A coworker came back from a trip to the coffee shop steaming mad. Here's Sarah's story:
I'm meeting my husband at Starbucks today for a quick coffee and while in line I smile and coo at a 5-month-old boy in line ahead of me who was with his father and brother, a toddler.
When I get to the concession stand I hear the baby start to make those familiar hunger sounds, that “eh eh eh” sound I know all too well because I have a 4-month-old and 2-year-old.
By the time I am mixing my fifth sugar packet into the coffee the baby is crying. I turn to see that the father is done mixing his own drink well and he is in business discussion with an associate. He’s holding his happy toddler but not even acknowledging the crying baby in the stroller.
I sit down with my husband and the cry escalates to a blood-curdling scream. As a mom I can’t stand to hear the cry. All I can think about is walking over and swooping the baby into my arms. My husband is even wincing, not because the scream is painful but because we know it could have been prevented if the dad was just paying attention.
A man sitting beside us hears what we're talking about it so he joins in. He tells us he is thinking of calling the police because he’s not sure what else will break the father’s attention from his conversation. He says this loudly, hoping the father will hear. He doesn’t.
My husband suggests I do something, so I walk over to offer help. I ask if the baby needs food. The dad takes me up on the offer by handing me his toddler and he starts to make a bottle for the baby. As he does this he continues his conversation with his associate and is distracted so much that even when he’s done making the bottle he doesn’t give it to the baby.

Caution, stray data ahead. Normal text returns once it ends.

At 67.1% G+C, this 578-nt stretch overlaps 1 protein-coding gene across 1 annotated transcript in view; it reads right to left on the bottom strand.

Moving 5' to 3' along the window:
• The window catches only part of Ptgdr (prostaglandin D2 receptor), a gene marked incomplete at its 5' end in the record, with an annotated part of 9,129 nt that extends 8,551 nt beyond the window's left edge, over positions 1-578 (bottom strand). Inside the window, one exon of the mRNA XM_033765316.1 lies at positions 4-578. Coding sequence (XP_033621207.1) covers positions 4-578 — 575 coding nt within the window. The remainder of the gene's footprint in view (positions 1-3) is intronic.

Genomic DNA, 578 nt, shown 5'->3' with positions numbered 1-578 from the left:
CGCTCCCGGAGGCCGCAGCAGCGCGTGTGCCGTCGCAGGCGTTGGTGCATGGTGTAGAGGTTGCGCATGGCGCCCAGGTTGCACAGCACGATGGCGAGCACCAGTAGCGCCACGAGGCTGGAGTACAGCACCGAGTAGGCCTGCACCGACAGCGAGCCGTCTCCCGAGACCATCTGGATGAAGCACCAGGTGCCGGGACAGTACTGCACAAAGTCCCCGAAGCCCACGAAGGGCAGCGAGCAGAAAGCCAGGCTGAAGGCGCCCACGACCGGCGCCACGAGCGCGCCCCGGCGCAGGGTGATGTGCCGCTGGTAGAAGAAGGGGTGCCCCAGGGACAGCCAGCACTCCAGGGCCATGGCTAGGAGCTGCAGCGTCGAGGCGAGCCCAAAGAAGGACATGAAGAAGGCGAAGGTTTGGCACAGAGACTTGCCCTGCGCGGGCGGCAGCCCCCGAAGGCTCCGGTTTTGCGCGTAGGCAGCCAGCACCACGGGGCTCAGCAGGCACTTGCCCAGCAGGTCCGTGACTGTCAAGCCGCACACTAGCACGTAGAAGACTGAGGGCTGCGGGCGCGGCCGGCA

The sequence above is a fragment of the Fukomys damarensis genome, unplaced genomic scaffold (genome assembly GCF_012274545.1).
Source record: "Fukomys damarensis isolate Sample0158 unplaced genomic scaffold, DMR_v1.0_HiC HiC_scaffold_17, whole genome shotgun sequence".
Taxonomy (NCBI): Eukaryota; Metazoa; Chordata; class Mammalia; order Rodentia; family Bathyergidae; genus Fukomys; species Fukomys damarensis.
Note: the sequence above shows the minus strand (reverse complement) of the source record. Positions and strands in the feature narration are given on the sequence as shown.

His associate steps in, picks up the bottle and says “are we going to do this?”
The father gives the baby a couple sucks at it, but then takes the bottle away because he decides he doesn’t want to feed him at Starbucks and says to the baby: “You’re not going to like this but let’s go upstairs.”
I hand the toddler back and watch them leave as the baby begins to scream again. I hope he didn’t have to wait much longer, poor thing.
Scenes like this drive me crazy and I’ve witnessed it way too often. An infant cries to communicate and that's even a last resort communication. If you pay attention, infants give you clues as to what they need before the crying begins. Letting a baby cry that long just teaches them that crying is the only form of communication that works and as a result you just get more crying.
In my opinion an infant does not cry to manipulate and it certainly isn’t spoiling to respond to her needs. It’s not the same as when my 2-year-old cries because I won’t let her have ice cream for breakfast.